It appears that the fun and friendliness of the flight attendants has brought out a weakness in this captain which requires your attention.
This matter is very serious and could have jeopodised the safety of all people on board should an emergency have occurred.
As this stage I have not reported the incident to the Malaysian Air Safety Authority. I will wait for your reply before doing so. However, should you decide to ignore this matter I will advise the civil aviation and air safety authorities in Malaysia.
This matter is serious and should be investigated for you to ascertain exactly what the cirmstances were for the captain of the aircraft to be absent from the cockpit for twenty to thirty minutes during the flight.
I await your reply
Regards

(signed)

Reply from Air Asia….

An internal investigation was recently carried out and all crew members were questioned on the events onboard AK5163/23AUG10.

The Captain of the flight, Captain Wan Nazarudin did indeed leave the Flight Deck with the intention of using the toilet. He initially waited in the forward cabin area for the forward toilet to become available. This would have been when (name), who was seated in the second last row of the plane, saw the Captain “loitering” in the front section of the aircraft. After some time, as the forward toilet continued to be occupied, Captain Wan Nazarudin decided to proceed to the aft section of the aircraft to use the toilets there. According to him and the crew members present, the aft toilets were occupied too. While at the aft cabin, he had a chat with the Flight Attendants and the travelling Engineer. My assumption is that Mr Murphy mistook the travelling Engineer as another pilot as he was also in his full uniform consisting of a white shirt, black pants and gold striped epaulettes.

On investigating the length of time that the Captain was out of the Flight Deck, the First Officer and Flight Attendants all independently stated that he was out of the Flight Deck for approximately 15 minutes and not 20-30 minutes as Mr Murphy as claimed. Our company policy does allow our pilots to leave the Flight Deck for physiological needs and at all times, the fully trained First Officer would have been in full control and able to handle any untoward incident. However, our company appreciates the concern that Mr (name) has shown towards the safety of the flight and has taken Captain Wan Nazarudin to task for the apparent “extended period of time” spent outside the Flight Deck. In addition, a notice will be sent to the pilots reminding them of the company policy and highlighting the need to be more responsible in the interest of flight safety and public perception.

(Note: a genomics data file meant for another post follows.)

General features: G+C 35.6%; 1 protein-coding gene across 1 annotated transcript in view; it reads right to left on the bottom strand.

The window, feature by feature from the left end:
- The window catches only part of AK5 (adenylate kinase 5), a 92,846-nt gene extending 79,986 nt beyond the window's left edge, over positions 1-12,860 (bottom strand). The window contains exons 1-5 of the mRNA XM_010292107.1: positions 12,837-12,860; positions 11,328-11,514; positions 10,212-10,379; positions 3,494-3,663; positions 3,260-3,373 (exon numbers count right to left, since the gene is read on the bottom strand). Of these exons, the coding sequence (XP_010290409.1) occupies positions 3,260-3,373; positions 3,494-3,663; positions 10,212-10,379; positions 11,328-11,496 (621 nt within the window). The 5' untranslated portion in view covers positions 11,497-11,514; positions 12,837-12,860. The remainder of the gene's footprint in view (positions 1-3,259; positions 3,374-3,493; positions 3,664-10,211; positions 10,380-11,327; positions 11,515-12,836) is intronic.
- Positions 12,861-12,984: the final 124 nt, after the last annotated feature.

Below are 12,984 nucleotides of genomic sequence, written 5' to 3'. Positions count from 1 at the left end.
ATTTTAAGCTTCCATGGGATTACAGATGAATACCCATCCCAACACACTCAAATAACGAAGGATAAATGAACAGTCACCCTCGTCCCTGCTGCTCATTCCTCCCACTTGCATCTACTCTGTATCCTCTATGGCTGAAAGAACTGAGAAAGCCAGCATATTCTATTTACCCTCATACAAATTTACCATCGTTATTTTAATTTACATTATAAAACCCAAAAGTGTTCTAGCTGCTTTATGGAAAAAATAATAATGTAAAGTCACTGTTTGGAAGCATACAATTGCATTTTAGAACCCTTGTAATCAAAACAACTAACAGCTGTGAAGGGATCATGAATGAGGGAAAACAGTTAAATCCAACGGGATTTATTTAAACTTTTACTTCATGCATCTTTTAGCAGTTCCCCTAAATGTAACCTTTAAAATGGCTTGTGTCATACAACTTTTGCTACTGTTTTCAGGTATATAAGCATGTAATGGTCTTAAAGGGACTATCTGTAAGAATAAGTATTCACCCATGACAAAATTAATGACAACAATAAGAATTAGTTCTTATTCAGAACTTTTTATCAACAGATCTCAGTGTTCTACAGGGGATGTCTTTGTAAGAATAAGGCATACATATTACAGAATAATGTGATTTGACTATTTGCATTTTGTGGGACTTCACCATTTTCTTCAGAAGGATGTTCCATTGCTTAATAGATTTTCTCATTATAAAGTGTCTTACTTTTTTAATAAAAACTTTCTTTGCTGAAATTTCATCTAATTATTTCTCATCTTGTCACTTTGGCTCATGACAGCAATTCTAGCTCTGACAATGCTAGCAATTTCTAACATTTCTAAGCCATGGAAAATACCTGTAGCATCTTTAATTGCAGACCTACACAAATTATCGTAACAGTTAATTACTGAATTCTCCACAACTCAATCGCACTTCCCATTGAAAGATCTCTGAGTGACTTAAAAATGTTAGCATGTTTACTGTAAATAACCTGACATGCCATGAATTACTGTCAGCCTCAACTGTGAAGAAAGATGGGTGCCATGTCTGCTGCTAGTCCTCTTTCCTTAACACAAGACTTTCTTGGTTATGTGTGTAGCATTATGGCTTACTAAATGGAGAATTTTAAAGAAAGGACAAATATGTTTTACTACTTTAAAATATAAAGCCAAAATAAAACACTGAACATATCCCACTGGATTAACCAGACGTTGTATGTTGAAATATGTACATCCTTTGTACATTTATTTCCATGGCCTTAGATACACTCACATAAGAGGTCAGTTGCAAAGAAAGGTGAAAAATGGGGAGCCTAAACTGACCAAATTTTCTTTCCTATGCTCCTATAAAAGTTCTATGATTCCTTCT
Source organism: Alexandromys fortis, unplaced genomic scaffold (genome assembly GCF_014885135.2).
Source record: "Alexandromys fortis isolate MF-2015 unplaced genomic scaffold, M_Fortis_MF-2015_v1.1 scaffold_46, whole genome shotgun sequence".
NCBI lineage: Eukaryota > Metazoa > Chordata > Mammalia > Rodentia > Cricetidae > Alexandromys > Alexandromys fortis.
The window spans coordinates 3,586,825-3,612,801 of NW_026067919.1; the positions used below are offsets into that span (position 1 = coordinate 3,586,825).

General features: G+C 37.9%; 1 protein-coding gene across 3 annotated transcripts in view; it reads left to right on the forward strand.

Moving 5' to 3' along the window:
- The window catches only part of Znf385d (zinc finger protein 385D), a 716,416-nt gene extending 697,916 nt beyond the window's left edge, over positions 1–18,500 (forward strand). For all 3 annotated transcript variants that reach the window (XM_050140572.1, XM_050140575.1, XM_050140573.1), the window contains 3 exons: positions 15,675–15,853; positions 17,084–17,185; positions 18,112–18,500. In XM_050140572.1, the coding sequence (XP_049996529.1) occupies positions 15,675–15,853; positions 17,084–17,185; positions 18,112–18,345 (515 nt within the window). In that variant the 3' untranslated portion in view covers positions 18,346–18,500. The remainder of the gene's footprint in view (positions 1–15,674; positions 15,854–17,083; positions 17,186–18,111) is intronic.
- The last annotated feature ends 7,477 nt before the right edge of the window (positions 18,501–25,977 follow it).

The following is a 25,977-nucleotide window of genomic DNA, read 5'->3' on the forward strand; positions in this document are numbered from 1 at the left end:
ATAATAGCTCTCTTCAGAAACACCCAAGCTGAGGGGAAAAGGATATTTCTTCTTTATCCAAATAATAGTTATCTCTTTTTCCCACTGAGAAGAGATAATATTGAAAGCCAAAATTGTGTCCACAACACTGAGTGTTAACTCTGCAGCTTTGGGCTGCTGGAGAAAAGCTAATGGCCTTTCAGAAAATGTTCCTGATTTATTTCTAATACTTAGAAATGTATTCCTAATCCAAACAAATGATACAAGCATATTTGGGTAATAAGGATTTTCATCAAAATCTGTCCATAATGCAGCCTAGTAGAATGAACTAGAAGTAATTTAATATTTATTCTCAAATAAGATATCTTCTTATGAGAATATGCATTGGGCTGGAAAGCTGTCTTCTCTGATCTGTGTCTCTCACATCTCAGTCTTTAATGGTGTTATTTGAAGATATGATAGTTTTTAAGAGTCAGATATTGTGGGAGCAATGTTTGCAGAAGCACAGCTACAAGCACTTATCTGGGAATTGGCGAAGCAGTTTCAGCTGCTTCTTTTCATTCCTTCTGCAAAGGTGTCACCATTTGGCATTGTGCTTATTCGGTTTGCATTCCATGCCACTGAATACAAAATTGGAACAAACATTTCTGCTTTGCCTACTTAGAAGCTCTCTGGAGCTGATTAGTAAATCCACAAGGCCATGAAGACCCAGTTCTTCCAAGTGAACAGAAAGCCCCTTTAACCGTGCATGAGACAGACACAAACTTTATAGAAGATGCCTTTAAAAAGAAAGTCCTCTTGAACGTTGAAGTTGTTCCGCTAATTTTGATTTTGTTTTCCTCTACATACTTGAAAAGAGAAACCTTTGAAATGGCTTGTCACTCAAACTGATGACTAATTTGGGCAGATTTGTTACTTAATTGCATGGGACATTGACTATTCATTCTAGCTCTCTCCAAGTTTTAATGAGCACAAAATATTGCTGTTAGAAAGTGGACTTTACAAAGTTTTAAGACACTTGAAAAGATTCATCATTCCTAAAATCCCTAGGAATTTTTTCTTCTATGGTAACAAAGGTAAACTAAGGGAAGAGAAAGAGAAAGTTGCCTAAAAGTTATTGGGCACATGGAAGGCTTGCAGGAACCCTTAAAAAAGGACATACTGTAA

I do hope this explanation will suffice. I will be more than happy to provide additional information should it be required.

Thank you.

Yours truly,
Captain Rajesh Gill
Flight Operations
AirAsia Berhad
LCC Terminal, Jalan KLIA S3,
Southern Support Zone
Kuala Lumpur International Airport,
64000 Sepang, Selangor Darul Ehsan,
Malaysia

EMAIL FROM THE DIRECTOR OF THE DEPARTMENT OF CIVIL AVIATION, KUALA LUMPUR, MALAYSIA

Dato’ Yahaya B. Abdul Rahman To:
(name and email address)

An internal investigation was recently carried out and all crew members were questioned on the events onboard AK5163

Dear (name) ,
I have received the respond from AA Flight Operations Department which is self explanatory. Please read the explanation and revert back to me for any furthur comment. Our Civil Aviation Regulation 1996, under Regulation 56 (1) require one pilot to remain at the controls at all times while the aircraft is in flight. However for two pilots operations the commander shall remain at the controls during take off and landing.

(Visited 50 times, 1 visits today)